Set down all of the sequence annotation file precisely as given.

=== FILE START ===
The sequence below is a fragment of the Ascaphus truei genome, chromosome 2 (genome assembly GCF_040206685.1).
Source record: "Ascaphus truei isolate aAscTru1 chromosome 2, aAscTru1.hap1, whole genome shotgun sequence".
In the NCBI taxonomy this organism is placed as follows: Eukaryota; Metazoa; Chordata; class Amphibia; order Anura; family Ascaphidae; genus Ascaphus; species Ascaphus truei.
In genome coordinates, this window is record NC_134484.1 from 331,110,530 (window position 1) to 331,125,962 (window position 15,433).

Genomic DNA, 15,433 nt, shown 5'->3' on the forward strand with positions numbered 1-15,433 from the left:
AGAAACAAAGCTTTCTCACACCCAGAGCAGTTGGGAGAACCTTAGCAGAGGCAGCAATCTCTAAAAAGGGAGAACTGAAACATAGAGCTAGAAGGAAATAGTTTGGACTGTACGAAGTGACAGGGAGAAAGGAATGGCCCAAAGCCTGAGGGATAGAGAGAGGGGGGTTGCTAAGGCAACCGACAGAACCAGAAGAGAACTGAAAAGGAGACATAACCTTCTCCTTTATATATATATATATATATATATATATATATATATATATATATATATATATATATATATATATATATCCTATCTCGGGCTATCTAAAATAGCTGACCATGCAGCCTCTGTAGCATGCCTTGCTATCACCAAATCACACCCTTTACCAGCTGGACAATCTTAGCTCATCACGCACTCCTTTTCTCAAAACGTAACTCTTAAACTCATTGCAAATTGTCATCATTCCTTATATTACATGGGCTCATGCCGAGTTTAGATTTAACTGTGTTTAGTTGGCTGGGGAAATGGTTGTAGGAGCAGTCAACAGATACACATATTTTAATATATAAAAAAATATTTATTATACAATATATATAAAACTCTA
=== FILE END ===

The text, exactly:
The sequence below is a fragment of the Ascaphus truei genome, chromosome 2 (genome assembly GCF_040206685.1).
Source record: "Ascaphus truei isolate aAscTru1 chromosome 2, aAscTru1.hap1, whole genome shotgun sequence".
In the NCBI taxonomy this organism is placed as follows: Eukaryota; Metazoa; Chordata; class Amphibia; order Anura; family Ascaphidae; genus Ascaphus; species Ascaphus truei.
In genome coordinates, this window is record NC_134484.1 from 331,110,530 (window position 1) to 331,125,962 (window position 15,433).

Genomic DNA, 15,433 nt, shown 5'->3' on the forward strand with positions numbered 1-15,433 from the left:
AGAAACAAAGCTTTCTCACACCCAGAGCAGTTGGGAGAACCTTAGCAGAGGCAGCAATCTCTAAAAAGGGAGAACTGAAACATAGAGCTAGAAGGAAATAGTTTGGACTGTACGAAGTGACAGGGAGAAAGGAATGGCCCAAAGCCTGAGGGATAGAGAGAGGGGGGTTGCTAAGGCAACCGACAGAACCAGAAGAGAACTGAAAAGGAGACATAACCTTCTCCTTTATATATATATATATATATATATATATATATATATATATATATATATATATATATATATATATATATCCTATCTCGGGCTATCTAAAATAGCTGACCATGCAGCCTCTGTAGCATGCCTTGCTATCACCAAATCACACCCTTTACCAGCTGGACAATCTTAGCTCATCACGCACTCCTTTTCTCAAAACGTAACTCTTAAACTCATTGCAAATTGTCATCATTCCTTATATTACATGGGCTCATGCCGAGTTTAGATTTAACTGTGTTTAGTTGGCTGGGGAAATGGTTGTAGGAGCAGTCAACAGATACACATATTTTAATATATAAAAAAATATTTATTATACAATATATATAAAACTCTA